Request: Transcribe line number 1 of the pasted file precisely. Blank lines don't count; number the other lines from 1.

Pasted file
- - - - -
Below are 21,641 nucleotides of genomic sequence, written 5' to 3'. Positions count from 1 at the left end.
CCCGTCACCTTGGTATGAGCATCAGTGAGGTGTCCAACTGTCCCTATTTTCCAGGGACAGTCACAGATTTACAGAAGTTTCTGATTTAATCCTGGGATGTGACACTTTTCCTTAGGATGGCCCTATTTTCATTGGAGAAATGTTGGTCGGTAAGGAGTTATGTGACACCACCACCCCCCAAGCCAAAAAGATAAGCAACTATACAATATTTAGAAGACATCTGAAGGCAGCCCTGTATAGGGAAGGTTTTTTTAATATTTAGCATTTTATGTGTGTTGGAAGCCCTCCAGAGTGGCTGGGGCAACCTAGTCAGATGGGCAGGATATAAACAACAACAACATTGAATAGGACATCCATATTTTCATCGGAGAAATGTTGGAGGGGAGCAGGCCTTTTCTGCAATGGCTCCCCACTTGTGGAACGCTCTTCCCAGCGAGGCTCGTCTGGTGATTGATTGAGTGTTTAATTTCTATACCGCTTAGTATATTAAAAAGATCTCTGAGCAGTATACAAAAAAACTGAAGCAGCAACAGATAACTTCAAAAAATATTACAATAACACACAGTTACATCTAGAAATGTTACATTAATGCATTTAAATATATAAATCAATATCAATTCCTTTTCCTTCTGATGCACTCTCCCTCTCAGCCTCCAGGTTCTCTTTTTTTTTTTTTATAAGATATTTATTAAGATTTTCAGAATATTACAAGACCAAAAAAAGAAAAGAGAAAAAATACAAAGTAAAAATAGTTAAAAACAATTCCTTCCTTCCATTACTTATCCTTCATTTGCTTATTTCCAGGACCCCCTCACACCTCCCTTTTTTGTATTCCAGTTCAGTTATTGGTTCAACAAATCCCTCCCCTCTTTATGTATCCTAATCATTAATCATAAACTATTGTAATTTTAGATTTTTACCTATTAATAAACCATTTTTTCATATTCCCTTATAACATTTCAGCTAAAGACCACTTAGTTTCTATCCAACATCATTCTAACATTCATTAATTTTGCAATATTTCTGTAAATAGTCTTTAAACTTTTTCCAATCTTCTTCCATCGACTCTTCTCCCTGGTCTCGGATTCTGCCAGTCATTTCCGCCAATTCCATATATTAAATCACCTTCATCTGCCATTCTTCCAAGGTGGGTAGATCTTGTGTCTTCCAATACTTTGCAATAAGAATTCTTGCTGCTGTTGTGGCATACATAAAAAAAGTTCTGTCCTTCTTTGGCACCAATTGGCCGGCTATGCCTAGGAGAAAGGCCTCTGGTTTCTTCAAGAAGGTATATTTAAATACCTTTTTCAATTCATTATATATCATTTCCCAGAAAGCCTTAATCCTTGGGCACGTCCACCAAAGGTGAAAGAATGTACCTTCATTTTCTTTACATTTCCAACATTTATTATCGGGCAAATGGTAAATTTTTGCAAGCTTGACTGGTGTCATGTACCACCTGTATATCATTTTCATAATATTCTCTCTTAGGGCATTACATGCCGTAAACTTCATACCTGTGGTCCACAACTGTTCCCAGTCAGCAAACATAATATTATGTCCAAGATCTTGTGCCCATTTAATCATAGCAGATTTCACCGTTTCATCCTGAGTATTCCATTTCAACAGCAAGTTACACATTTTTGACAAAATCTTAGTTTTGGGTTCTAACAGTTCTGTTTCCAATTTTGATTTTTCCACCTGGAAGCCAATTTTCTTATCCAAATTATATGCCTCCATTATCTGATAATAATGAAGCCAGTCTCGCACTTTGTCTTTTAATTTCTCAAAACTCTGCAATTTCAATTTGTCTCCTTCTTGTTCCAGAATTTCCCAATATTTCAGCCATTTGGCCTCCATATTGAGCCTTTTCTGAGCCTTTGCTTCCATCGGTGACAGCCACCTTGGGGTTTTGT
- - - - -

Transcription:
Below are 21,641 nucleotides of genomic sequence, written 5' to 3'. Positions count from 1 at the left end.